In addition to their prominence in the IDF, with a disproportionate number in elite combat units and becoming officers, they are highly active in Israeli politics.
Shakib Shanan was born in the Hurfeish village in Israel’s Upper Galilee and has become one of Israel’s more prominent leaders in the Druze community. After serving in the IDF for three years, he graduated from Tel Aviv University and went on to serve in various prominent positions within the Israeli government. He was elected twice to the Israeli Knesset between 2008 and 2012, first in the Labor party, and the second time with Ehud Barak in Atzmaut. Shanan also served as senior advisor to the Prime Minister Ariel Sharon, and frequently lectures in Israel and abroad on relations between Druze and Jewish communities, Hasbara diplomacy, and the Israeli-Palestinian conflict. He is currently senior news analyst for i24NEWS Arabic station.
Knowing his political and personal background, it makes sense that Shanan would feel compelled to travel all the way to Los Angeles with Mendi Safadi, head of the Safadi Center, an organization committed to international diplomacy, research, human rights, and public relations. The two came at the invitation of MATI Center in Tarzana, the leading cultural Israeli center in Los Angeles. “I came to keep the relationship strong between the Jewish people in the Diaspora and the Druze in Israel,” Shanan said.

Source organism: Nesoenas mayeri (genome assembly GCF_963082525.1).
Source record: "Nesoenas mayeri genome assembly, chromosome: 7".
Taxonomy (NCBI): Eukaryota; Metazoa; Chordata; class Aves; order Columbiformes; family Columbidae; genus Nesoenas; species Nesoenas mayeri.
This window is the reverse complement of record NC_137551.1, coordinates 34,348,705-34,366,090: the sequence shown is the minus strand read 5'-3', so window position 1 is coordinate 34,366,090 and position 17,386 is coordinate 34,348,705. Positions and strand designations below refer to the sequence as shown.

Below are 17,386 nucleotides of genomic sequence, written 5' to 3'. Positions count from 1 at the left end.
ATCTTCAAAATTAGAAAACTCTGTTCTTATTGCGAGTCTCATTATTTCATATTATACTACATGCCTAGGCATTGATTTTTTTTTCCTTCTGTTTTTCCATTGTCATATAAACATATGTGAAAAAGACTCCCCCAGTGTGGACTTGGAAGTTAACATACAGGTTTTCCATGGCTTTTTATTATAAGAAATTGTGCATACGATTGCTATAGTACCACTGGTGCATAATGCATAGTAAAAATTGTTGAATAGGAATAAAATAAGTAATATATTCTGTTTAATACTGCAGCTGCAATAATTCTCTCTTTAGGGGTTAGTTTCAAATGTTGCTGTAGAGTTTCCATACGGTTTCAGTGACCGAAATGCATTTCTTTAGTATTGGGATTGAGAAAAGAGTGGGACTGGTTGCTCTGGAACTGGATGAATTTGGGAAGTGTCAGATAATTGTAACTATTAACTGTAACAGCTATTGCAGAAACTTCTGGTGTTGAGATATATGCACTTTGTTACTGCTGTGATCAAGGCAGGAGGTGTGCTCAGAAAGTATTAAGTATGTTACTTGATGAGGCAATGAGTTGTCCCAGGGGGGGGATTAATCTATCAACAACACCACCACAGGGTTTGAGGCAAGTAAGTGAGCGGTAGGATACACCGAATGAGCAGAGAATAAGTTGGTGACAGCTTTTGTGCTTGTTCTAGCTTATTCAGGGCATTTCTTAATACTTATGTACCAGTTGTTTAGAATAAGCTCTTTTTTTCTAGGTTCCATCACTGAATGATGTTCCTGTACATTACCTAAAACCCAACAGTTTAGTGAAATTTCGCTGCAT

Mendi Safadi, also Druze, was born in the Golan Heights and is a lecturer and expert in Islamic affairs, terrorism, Syria, and the Middle East. Safadi has published numerous articles and served as a political advisor about the Arab Spring and the Syrian revolution. The Safadi Center, based in Israel, advocates for Druze but supports minorities in other countries as well, including challenging the denial of ethnic cleansing of Hindus, Buddhists, and Christians in Bangladesh.